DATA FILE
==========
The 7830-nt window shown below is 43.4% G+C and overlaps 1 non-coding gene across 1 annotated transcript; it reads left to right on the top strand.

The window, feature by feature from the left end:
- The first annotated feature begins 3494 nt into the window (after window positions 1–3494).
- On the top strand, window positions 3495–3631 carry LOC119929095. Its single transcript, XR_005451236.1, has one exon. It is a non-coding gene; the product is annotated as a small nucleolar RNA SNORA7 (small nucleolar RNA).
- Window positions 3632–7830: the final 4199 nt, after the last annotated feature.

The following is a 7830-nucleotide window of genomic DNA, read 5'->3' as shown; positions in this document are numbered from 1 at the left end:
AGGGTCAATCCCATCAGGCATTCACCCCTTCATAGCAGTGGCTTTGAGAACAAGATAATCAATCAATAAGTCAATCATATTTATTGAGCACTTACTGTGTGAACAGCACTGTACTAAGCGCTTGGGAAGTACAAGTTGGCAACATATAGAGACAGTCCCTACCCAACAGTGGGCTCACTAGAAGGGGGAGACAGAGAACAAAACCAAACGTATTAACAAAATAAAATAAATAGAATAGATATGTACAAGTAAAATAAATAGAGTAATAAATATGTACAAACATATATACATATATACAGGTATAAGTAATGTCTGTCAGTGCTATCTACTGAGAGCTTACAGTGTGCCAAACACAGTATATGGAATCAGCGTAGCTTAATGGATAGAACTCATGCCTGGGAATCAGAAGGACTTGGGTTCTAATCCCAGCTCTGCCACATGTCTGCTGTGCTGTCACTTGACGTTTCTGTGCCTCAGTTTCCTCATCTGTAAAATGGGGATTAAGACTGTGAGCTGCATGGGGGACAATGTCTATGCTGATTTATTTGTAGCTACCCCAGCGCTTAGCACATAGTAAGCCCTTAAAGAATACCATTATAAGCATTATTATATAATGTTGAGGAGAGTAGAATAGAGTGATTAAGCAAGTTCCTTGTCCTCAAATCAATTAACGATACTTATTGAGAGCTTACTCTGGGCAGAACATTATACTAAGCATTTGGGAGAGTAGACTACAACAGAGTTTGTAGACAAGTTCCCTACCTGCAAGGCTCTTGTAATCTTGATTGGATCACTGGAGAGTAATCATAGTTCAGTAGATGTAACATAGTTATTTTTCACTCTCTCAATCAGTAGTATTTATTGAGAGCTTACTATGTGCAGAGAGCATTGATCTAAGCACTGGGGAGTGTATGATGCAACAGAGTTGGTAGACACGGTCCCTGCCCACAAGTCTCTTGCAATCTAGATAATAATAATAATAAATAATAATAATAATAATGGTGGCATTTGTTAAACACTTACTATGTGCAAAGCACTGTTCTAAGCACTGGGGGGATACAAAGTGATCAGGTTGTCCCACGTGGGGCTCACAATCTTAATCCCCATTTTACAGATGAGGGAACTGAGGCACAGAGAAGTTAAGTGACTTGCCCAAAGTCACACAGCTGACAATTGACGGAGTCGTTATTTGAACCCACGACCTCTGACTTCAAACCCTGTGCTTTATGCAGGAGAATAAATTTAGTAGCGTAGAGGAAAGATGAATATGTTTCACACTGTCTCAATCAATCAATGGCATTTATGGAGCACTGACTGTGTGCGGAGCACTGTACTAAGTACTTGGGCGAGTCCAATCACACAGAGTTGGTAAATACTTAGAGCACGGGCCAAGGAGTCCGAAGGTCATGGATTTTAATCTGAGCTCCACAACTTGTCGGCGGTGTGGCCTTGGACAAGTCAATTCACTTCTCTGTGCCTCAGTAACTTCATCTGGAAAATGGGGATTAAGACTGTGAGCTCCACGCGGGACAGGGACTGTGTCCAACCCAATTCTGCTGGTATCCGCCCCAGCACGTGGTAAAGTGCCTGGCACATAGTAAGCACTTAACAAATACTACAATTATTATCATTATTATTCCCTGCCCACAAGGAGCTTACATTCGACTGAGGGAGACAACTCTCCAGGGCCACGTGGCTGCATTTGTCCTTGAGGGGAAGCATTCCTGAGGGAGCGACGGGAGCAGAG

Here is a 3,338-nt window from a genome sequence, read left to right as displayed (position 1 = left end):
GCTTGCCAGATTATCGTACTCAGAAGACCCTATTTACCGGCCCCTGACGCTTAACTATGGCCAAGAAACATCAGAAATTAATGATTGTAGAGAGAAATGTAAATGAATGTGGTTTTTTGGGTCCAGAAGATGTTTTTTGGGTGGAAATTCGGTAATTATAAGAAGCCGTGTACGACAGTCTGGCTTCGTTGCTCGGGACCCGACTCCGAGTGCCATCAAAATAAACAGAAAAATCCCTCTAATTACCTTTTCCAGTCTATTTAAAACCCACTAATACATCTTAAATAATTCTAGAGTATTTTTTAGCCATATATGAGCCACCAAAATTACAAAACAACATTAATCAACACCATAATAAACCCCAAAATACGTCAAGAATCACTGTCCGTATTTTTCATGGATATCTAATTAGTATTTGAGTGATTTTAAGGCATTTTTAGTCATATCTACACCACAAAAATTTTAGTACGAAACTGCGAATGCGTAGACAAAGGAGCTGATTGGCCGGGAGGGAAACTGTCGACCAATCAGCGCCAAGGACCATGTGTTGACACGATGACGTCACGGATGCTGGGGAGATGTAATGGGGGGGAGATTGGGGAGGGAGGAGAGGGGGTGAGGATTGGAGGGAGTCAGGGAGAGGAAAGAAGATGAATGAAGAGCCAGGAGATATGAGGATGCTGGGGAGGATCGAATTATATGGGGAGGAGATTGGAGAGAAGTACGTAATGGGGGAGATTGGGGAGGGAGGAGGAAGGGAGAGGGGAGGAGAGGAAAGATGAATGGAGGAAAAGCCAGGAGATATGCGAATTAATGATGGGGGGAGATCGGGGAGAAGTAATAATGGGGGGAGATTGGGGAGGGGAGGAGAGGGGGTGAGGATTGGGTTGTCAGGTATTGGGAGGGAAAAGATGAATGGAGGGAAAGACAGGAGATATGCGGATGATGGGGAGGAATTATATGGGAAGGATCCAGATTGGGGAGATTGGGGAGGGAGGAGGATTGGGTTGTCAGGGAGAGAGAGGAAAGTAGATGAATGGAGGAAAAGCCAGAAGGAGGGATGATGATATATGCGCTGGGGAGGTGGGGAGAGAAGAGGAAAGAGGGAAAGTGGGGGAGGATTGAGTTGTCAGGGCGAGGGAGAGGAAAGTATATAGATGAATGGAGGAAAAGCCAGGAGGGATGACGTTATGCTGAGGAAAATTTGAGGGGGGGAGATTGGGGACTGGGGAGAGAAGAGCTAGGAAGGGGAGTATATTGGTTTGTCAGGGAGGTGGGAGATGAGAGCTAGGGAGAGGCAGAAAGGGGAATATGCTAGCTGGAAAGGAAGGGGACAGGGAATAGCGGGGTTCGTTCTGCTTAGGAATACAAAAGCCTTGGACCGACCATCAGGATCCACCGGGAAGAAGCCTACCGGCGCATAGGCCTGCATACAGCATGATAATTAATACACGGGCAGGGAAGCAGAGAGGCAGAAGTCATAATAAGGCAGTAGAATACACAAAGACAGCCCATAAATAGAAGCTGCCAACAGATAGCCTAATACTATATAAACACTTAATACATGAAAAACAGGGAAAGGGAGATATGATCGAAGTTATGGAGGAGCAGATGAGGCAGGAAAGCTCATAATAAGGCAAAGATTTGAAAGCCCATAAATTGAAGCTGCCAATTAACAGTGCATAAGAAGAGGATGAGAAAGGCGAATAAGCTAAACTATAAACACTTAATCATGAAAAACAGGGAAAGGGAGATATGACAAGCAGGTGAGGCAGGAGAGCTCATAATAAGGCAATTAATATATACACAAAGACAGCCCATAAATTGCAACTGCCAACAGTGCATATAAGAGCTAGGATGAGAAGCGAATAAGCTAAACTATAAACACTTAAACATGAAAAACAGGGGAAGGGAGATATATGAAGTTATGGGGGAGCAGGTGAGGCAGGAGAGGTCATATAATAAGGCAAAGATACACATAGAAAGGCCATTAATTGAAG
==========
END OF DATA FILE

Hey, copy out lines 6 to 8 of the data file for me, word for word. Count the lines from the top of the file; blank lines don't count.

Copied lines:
The following is a 7830-nucleotide window of genomic DNA, read 5'->3' as shown; positions in this document are numbered from 1 at the left end:
AGGGTCAATCCCATCAGGCATTCACCCCTTCATAGCAGTGGCTTTGAGAACAAGATAATCAATCAATAAGTCAATCATATTTATTGAGCACTTACTGTGTGAACAGCACTGTACTAAGCGCTTGGGAAGTACAAGTTGGCAACATATAGAGACAGTCCCTACCCAACAGTGGGCTCACTAGAAGGGGGAGACAGAGAACAAAACCAAACGTATTAACAAAATAAAATAAATAGAATAGATATGTACAAGTAAAATAAATAGAGTAATAAATATGTACAAACATATATACATATATACAGGTATAAGTAATGTCTGTCAGTGCTATCTACTGAGAGCTTACAGTGTGCCAAACACAGTATATGGAATCAGCGTAGCTTAATGGATAGAACTCATGCCTGGGAATCAGAAGGACTTGGGTTCTAATCCCAGCTCTGCCACATGTCTGCTGTGCTGTCACTTGACGTTTCTGTGCCTCAGTTTCCTCATCTGTAAAATGGGGATTAAGACTGTGAGCTGCATGGGGGACAATGTCTATGCTGATTTATTTGTAGCTACCCCAGCGCTTAGCACATAGTAAGCCCTTAAAGAATACCATTATAAGCATTATTATATAATGTTGAGGAGAGTAGAATAGAGTGATTAAGCAAGTTCCTTGTCCTCAAATCAATTAACGATACTTATTGAGAGCTTACTCTGGGCAGAACATTATACTAAGCATTTGGGAGAGTAGACTACAACAGAGTTTGTAGACAAGTTCCCTACCTGCAAGGCTCTTGTAATCTTGATTGGATCACTGGAGAGTAATCATAGTTCAGTAGATGTAACATAGTTATTTTTCACTCTCTCAATCAGTAGTATTTATTGAGAGCTTACTATGTGCAGAGAGCATTGATCTAAGCACTGGGGAGTGTATGATGCAACAGAGTTGGTAGACACGGTCCCTGCCCACAAGTCTCTTGCAATCTAGATAATAATAATAATAAATAATAATAATAATAATGGTGGCATTTGTTAAACACTTACTATGTGCAAAGCACTGTTCTAAGCACTGGGGGGATACAAAGTGATCAGGTTGTCCCACGTGGGGCTCACAATCTTAATCCCCATTTTACAGATGAGGGAACTGAGGCACAGAGAAGTTAAGTGACTTGCCCAAAGTCACACAGCTGACAATTGACGGAGTCGTTATTTGAACCCACGACCTCTGACTTCAAACCCTGTGCTTTATGCAGGAGAATAAATTTAGTAGCGTAGAGGAAAGATGAATATGTTTCACACTGTCTCAATCAATCAATGGCATTTATGGAGCACTGACTGTGTGCGGAGCACTGTACTAAGTACTTGGGCGAGTCCAATCACACAGAGTTGGTAAATACTTAGAGCACGGGCCAAGGAGTCCGAAGGTCATGGATTTTAATCTGAGCTCCACAACTTGTCGGCGGTGTGGCCTTGGACAAGTCAATTCACTTCTCTGTGCCTCAGTAACTTCATCTGGAAAATGGGGATTAAGACTGTGAGCTCCACGCGGGACAGGGACTGTGTCCAACCCAATTCTGCTGGTATCCGCCCCAGCACGTGGTAAAGTGCCTGGCACATAGTAAGCACTTAACAAATACTACAATTATTATCATTATTATTCCCTGCCCACAAGGAGCTTACATTCGACTGAGGGAGACAACTCTCCAGGGCCACGTGGCTGCATTTGTCCTTGAGGGGAAGCATTCCTGAGGGAGCGACGGGAGCAGAG

Here is a 3,338-nt window from a genome sequence, read left to right as displayed (position 1 = left end):